Asexual individuals experience little or no sexual attraction. This is not a common sexual orientation but it does create its own set of social problems and deserves to be protected.

People who identify as pansexual do not consider gender in their attraction to other people. This could include individuals who are nonbinary, people who are agender or people who are gender fluid. There is some overlap with bisexuality, but pansexuality and bisexuality are different concepts, notably, the pansexual identity is often more inclusive of nonbinary attractors.

There are many other ways people express their sexual orientation. If you don’t understand all of them, the good news is, you don’t need to. Landlords should generally not be discussing sexual orientation with their current or prospective renters.

Don’t Make Assumptions (Not Everyone is Straight)

There are lots of stereotypes surrounding various sexual orientations. When giving tours or talking to potential tenants, make sure you don’t fall back on these in your conversations.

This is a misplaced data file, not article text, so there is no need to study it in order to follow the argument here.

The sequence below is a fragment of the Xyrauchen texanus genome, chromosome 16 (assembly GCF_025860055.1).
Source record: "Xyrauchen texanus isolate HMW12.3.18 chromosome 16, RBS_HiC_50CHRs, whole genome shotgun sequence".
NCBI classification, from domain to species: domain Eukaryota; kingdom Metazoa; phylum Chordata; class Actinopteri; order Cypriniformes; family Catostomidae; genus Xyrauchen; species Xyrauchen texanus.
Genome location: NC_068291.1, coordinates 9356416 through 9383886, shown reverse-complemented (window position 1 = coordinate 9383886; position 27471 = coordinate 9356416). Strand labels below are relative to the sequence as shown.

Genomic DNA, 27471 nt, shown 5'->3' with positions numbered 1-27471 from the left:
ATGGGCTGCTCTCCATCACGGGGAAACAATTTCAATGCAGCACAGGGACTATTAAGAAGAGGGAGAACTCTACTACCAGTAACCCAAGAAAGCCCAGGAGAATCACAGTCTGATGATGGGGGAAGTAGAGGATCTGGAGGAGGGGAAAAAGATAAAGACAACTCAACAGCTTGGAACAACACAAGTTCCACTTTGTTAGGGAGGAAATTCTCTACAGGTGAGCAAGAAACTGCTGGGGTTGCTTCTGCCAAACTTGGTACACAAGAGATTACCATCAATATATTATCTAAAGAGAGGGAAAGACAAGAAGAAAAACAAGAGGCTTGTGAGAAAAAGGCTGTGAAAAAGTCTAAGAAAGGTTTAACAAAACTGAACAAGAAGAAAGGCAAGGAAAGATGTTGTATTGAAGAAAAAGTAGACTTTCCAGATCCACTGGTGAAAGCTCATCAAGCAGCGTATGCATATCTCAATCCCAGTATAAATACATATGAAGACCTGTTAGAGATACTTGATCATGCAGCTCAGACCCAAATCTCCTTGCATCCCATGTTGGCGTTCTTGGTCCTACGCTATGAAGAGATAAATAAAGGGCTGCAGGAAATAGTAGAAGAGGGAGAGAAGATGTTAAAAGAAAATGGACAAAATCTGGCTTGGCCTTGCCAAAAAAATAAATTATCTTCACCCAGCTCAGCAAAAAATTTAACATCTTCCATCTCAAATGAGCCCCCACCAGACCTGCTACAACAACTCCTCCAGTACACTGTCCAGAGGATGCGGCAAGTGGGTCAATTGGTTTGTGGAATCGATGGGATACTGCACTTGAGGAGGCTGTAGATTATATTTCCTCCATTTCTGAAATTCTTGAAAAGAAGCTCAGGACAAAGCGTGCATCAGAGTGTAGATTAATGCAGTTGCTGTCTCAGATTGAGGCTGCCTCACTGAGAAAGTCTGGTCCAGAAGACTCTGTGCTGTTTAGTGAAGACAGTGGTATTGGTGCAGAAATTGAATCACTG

Some examples include:

  • telling two gay men that you haven’t touched up the paint because you’re sure they’ll decorate the place far better than you could;
  • remarking to a lesbian couple that you know at least one of them is handy, so they probably won’t even need to bother you with maintenance calls;
  • asking a lesbian woman if she hates all men or asking a gay man if he hates women (e.g., “most of the people in this building are women, is that going to bother you?” – this is not only a stereotype, it’s steering).

Bisexual, pansexual and asexual couples, as well as single gay or lesbian people, may or may not present as obvious members of the LGBT+ community. That is, they may not be identifiable as such unless they volunteer that information. You should not make assumptions about anyone’s sexuality. If you are straight, don’t assume a straight-presenting couple is straight like you. (and by extension, don’t go making insensitive, homophobic or bigoted comments, especially well-meaning jokes, about other LGBT+ tenants or neighbors thinking you have a straight audience).

On the same hand, don’t assume a masculine-looking woman is a lesbian, or a less-masculine looking man is gay. Straight people may sometimes incorrectly be perceived as LGBT+, as the film “Do I Sound Gay?” highlights.